Background: Amniotic epithelial cells (AEC) have potential applications in cell-based therapy. Thus far their ability to differentiate into tenocytes has not been investigated although a cell source providing a large supply of tenocytes remains a priority target of regenerative medicine in order to respond to the poor self-repair capability of adult tendons. Starting from this premise, the present research has been designed firstly to verify whether the co-culture with adult primary tenocytes could be exploited in order to induce tenogenic differentiation in AEC, as previously demonstrated in mesenchymal stem cells. Since the co-culture systems inducing cell differentiation takes advantage of specific soluble paracrine factors released by tenocytes, the research has been then addressed to study whether the co-culture could be improved by making use of the different cell populations present within tendon explants or of the high regenerative properties of fetal derived cell/tissue. Methodology/Principal Findings: Freshly isolated AEC, obtained from ovine fetuses at mid-gestation, were co-incubated with explanted tendons or primary tenocytes obtained from fetal or adult calcaneal tendons. The morphological and functional analysis indicated that AEC possessed tenogenic differentiation potential. However, only AEC exposed to fetal-derived cell/tissues developed in vitro tendon-like three dimensional structures with an expression profile of matrix (COL1 and THSB4) and mesenchymal/tendon related genes (TNM, OCN and SCXB) similar to that recorded in native ovine tendons. The tendon-like structures displayed high levels of organization as documented by the cell morphology, the newly deposited matrix enriched in COL1 and widespread expression of gap junction proteins (Connexin 32 and 43). Conclusions/Significance: The co-culture system improves its efficiency in promoting AEC differentiation by exploiting the inductive tenogenic soluble factors released by fetal tendon cells or explants. The co-cultural system can be proposed as a low cost and easy technique to engineer tendon for biological study and cell therapy approach. © 2012 Barboni et al.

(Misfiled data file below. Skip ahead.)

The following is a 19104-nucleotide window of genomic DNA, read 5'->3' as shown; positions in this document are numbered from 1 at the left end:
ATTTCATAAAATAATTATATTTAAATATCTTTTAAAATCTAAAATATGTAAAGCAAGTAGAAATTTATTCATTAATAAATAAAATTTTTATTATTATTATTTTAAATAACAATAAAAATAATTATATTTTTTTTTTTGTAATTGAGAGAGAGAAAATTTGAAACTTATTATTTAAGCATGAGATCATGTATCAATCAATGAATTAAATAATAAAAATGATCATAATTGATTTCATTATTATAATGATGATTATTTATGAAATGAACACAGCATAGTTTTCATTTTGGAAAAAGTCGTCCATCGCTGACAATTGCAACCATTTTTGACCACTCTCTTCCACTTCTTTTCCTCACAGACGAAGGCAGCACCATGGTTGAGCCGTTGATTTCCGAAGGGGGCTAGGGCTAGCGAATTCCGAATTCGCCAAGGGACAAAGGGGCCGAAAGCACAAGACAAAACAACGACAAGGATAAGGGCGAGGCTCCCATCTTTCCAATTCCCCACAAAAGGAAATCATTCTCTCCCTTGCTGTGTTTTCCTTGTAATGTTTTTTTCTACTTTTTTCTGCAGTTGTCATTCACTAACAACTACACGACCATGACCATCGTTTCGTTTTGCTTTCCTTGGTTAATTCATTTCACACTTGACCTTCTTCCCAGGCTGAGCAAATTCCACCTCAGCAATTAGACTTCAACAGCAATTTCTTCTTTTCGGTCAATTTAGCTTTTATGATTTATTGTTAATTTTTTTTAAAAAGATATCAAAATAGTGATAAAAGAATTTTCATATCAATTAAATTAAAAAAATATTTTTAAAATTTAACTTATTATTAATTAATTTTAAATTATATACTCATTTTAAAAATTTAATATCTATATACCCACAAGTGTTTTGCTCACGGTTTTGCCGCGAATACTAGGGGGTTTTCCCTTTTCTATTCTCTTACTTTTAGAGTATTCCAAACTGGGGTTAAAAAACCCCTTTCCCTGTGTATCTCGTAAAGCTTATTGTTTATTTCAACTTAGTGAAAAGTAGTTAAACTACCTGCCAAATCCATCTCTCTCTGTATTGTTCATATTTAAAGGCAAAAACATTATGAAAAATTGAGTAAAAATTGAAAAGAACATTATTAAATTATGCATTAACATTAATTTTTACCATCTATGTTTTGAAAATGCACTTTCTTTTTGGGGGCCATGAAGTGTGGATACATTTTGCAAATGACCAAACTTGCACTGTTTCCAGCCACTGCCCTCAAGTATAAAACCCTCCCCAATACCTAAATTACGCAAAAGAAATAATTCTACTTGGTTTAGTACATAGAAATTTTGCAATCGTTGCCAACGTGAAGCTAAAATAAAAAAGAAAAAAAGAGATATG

Barboni, B., Curini, V., Russo, V., Mauro, A., Giacinto, O., Marchisio, M., … Mattioli, M. (2012). Indirect co-culture with tendons or tenocytes can program amniotic epithelial cells towards stepwise tenogenic differentiation. PLoS ONE, 7(2). https://doi.org/10.1371/journal.pone.0030974